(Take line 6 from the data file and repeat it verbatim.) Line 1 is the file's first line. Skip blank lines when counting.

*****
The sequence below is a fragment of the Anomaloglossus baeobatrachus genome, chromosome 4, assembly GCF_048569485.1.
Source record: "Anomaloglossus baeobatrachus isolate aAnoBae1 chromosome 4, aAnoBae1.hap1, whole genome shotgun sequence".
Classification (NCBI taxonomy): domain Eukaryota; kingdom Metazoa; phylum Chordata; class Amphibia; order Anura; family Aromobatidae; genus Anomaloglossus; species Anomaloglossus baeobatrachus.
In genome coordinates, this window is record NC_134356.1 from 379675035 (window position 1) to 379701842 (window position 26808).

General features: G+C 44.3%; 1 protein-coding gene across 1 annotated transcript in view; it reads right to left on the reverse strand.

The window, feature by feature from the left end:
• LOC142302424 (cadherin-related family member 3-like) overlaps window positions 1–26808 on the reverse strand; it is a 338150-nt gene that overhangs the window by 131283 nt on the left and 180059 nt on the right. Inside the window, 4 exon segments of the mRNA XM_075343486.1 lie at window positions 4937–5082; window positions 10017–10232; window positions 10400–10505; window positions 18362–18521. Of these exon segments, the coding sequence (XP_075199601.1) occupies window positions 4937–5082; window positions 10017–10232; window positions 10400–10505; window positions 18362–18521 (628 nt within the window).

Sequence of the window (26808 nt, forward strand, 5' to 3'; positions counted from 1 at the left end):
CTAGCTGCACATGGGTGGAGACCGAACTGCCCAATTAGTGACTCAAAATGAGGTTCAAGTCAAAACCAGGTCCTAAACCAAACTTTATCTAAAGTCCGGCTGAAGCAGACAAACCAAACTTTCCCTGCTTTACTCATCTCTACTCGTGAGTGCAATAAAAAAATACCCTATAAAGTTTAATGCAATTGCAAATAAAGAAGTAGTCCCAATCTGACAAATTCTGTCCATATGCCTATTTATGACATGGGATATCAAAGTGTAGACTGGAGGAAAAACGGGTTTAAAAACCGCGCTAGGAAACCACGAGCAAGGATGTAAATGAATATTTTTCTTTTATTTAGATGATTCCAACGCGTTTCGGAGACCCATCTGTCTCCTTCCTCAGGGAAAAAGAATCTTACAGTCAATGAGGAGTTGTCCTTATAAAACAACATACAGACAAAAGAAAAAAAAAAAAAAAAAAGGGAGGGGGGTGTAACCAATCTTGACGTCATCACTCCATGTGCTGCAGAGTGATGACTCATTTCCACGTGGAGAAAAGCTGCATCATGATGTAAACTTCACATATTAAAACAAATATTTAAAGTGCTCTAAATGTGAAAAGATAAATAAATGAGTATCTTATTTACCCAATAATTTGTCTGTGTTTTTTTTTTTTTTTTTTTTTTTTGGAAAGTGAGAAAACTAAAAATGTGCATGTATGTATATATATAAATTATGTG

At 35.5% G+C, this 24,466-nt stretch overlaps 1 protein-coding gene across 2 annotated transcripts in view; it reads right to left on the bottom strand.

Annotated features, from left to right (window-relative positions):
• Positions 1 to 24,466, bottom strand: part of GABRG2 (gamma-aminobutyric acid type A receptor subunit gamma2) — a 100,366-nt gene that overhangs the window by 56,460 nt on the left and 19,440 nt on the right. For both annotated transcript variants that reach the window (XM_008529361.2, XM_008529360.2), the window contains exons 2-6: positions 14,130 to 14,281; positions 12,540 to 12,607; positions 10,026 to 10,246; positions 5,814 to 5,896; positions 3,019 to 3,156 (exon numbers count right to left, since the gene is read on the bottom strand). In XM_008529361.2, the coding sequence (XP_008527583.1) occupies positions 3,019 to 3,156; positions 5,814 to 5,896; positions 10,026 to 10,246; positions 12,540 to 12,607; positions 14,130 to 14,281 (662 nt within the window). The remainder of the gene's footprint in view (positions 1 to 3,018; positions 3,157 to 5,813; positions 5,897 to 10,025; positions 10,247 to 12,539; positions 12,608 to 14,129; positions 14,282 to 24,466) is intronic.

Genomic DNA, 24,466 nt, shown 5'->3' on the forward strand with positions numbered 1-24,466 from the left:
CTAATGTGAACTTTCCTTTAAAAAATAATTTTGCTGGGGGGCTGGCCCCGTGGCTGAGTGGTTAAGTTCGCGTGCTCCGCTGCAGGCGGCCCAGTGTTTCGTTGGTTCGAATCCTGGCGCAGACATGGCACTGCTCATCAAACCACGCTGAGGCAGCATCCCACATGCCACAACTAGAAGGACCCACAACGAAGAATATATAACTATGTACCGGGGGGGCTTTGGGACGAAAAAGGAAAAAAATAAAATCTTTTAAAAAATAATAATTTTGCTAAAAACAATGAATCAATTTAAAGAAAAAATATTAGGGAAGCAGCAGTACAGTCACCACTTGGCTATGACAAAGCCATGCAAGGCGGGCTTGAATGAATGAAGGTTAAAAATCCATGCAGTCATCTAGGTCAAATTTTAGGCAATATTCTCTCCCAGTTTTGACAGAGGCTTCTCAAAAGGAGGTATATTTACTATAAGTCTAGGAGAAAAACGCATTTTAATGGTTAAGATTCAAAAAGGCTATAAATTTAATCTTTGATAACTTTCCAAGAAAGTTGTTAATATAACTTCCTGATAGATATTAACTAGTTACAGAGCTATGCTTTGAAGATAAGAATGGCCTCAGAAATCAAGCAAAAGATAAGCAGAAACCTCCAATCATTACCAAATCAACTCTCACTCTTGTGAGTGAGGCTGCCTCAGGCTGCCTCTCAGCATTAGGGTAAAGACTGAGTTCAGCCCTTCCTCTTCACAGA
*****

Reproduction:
The window, feature by feature from the left end: